The Insomniac Games dream team is back less than a year after its last hit with a new episode for the Ratchet and Clank saga.
For once (I seem to say this for each of my tests in a different context, I’ll let you check), this is a PlayStation 5 exclusive game. Indeed, unlike Spider-Man Miles Morales which was released simultaneously on PS4 and PS5 with different graphical modes, Ratchet & Clank: Rift Apart was only released on Sony’s latest console.
A choice that may seem questionable (a bit like Demon’s Souls) given that the game does not only rely on the graphic quality it offers (and obviously the feature to switch from one world to another, which we’ll talk about later).
Ratchet & Clank: Rift Apart will make us visit exotic and original worlds where the fauna and flora will be diverse and varied. It is undoubtedly one of the strengths of the game to allow us to fly in imaginary universes as we rarely meet in the video game.
It’s a colorful adventure, where you’ll have to alternate platforming phases and “fierce” fights in environments full of visual details.
Semi-open” spaces with an unequal richness of movement but always sufficient for us to stroll at our convenience.
The music that accompanies us easily takes us into this funny and dynamic adventure.
The story of Ratchet & Clank: Rift Apart can be enjoyed even if you haven’t tried the previous installments. This is a good news because the only episode I played was the last one on PS4 and I had lost interest because of the pace of the game.
This new game takes us from the beginning in an alternative dimension to that of Ratchet (the Lombax hero) and Clank (the almost robot hero). The twist is that in this dimension, our sworn enemy that we defeat every time is the emperor.
When we arrive in this first level, our two heroes are separated. We will quickly meet Rivet, the “female version” of Ratchet in this universe.
The game will then offer us a series of planets to explore where we will control either Ratchet or Rivet to complete our missions. Both heroes are visually stunning and we understand that this level of detail is only possible on PlayStation 5.
It’s again a visual wow effect, like we have at each console generation change.
Rivet is not just a copy of Ratchet that has been repainted in blue, she is a completely different character and the story will tell us this quite quickly. Her face is thinner and more expressive, she has a robotic arm and she doesn’t have a companion to accompany her in her daily life.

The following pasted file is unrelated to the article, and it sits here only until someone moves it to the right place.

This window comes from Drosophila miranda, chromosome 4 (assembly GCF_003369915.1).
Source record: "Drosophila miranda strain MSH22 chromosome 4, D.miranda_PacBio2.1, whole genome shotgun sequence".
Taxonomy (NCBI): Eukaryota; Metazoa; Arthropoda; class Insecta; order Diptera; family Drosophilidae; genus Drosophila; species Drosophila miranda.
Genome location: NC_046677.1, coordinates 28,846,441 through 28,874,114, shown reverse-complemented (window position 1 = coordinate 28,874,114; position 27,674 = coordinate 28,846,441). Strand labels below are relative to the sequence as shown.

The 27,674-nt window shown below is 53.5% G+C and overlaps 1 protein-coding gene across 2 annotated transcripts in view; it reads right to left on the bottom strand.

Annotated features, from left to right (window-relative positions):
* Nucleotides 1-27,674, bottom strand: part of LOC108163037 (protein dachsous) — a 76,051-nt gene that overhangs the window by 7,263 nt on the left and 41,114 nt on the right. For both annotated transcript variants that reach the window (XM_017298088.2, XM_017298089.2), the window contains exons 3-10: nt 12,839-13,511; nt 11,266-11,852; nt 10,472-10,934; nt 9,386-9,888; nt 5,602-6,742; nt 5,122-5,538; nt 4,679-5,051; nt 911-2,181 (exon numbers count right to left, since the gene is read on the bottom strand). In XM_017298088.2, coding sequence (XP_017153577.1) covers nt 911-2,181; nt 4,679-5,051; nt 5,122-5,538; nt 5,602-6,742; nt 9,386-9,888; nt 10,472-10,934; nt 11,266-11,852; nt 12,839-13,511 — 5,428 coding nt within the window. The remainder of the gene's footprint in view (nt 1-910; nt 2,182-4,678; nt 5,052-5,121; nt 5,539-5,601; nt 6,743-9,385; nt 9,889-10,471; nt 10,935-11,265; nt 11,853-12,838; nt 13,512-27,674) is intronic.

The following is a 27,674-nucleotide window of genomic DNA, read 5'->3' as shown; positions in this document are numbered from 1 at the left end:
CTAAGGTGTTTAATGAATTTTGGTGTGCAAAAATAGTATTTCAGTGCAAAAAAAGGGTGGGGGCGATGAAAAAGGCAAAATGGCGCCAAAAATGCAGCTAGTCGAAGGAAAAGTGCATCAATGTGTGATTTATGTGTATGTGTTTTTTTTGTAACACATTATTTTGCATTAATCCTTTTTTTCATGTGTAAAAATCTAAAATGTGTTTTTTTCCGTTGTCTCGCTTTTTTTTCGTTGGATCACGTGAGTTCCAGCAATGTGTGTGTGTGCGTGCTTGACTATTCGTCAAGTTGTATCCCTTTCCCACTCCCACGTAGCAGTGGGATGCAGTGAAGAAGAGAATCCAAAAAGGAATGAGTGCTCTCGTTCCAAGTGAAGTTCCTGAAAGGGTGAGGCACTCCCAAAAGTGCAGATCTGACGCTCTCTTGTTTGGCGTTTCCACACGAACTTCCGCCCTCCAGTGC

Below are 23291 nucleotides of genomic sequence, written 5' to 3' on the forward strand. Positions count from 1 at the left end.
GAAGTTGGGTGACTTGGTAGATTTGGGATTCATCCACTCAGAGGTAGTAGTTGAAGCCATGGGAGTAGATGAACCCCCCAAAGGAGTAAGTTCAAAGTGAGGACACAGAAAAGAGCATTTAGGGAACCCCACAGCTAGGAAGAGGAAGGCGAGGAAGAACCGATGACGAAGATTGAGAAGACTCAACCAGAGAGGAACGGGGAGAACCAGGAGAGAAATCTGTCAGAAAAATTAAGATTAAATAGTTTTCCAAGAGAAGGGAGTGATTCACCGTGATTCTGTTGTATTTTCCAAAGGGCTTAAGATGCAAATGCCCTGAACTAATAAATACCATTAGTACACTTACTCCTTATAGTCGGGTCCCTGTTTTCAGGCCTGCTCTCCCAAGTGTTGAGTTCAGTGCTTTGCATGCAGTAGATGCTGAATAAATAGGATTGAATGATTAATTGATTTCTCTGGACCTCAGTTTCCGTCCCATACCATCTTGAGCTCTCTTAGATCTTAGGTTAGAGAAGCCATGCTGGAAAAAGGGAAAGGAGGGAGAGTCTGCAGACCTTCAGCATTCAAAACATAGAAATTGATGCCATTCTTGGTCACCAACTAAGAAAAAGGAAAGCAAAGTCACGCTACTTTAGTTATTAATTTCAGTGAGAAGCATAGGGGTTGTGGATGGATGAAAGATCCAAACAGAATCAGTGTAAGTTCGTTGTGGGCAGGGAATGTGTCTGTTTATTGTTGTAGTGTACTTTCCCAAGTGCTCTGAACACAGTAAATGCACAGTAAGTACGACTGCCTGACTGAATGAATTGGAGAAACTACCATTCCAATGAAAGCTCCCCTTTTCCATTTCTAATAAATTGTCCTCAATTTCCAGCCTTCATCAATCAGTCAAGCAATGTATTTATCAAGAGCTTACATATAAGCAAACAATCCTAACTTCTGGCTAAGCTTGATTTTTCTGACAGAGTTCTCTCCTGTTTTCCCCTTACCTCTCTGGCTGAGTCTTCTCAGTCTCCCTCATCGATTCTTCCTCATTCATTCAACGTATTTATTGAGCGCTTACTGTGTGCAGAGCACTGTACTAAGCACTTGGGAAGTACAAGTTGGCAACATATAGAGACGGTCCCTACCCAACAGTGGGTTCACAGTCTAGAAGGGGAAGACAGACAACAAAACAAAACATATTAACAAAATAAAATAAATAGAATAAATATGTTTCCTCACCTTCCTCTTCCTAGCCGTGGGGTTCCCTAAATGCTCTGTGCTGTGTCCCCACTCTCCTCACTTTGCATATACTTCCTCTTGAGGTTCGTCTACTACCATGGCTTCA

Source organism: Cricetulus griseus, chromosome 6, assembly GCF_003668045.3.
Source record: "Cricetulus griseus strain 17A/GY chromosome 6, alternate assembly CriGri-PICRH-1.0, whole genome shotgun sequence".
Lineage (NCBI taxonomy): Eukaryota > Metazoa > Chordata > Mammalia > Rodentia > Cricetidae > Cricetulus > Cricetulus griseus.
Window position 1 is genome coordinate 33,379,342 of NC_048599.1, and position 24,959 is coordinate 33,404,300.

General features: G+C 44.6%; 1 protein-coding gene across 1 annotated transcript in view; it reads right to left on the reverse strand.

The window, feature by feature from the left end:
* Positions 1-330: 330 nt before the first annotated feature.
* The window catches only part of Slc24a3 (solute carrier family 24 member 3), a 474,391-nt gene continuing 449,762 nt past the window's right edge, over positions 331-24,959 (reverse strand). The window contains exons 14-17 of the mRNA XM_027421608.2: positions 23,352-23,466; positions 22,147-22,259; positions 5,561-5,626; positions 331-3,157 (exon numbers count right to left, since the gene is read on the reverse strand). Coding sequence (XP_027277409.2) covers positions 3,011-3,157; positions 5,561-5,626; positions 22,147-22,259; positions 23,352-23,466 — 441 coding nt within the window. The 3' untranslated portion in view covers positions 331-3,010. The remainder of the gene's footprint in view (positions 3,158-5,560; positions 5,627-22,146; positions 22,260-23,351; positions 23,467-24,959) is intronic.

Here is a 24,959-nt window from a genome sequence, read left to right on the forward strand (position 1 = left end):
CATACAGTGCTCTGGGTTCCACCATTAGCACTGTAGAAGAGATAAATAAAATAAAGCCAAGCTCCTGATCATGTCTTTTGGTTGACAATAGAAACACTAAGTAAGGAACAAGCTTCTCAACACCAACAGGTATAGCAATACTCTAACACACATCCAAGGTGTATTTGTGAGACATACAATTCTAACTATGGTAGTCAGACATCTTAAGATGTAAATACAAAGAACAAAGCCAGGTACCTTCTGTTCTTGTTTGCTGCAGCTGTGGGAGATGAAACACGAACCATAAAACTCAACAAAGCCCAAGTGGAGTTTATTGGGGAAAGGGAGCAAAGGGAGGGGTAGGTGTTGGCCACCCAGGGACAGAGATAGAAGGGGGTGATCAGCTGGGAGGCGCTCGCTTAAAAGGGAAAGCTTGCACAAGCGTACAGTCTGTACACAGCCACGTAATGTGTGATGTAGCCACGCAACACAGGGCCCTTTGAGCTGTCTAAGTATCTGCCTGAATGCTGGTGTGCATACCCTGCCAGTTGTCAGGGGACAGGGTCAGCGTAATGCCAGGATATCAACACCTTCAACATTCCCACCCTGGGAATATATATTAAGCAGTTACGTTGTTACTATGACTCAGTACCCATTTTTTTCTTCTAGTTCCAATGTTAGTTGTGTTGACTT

Besides, she is not the heroine of this dimension, but rather she represents the resistance.
Let’s go back to our space exploration. Ratchet & Clank: Rift Apart makes us visit several planets which are as many different environments. We will have the chance to walk through the jungle, a rocky desert, an aquatic world, a space volcano or a city district.
The sceneries are superb and their details fill our screen. The old school exploration system will put on our way groups of enemies that are waiting for our arrival to fight (and get beaten too).
For these inevitable fights that punctuate the game, our two heroes have an impressive arsenal. We must admit that if the games where we are offered weapons are legion, R&C RA offers us here original and shifted means of combat.
In addition to a “machine gun” and a “shotgun”, you will have to rely on more eccentric weapons that fit well with the game universe and are perfect for fighting. The topiary sprinkler turns enemies into flower beds. The lightning rod sends lightning bolts at the enemies, electrocuting nearby opponents. You can also send a small drilling robot on your enemies, or call for help from small temporary companions to fight with you.
It’s quite varied and completely crazy, and the fights quickly become chaotic because we have fun changing weapons constantly to adapt our strategy.
Quite cleverly, the game “pauses” when the weapon wheel is displayed to select our next equipment, allowing us to choose quietly to make a spectacular and improbable fight.
To add a little interest to these battles and to renew them, you will have to collect bolts and other parts from the crates you destroy and from the enemies you fight in order to buy new weapons and improve the ones you have.
Each weapon has two shots that can be activated with the help of the DualSense adaptive triggers. A partial press engages the single shot, a full press the full shot. It’s a good idea, a bit like Returnal, but you end up never using the second trigger to aim. By giving two functions to the same trigger, you completely forget the interest of the second one.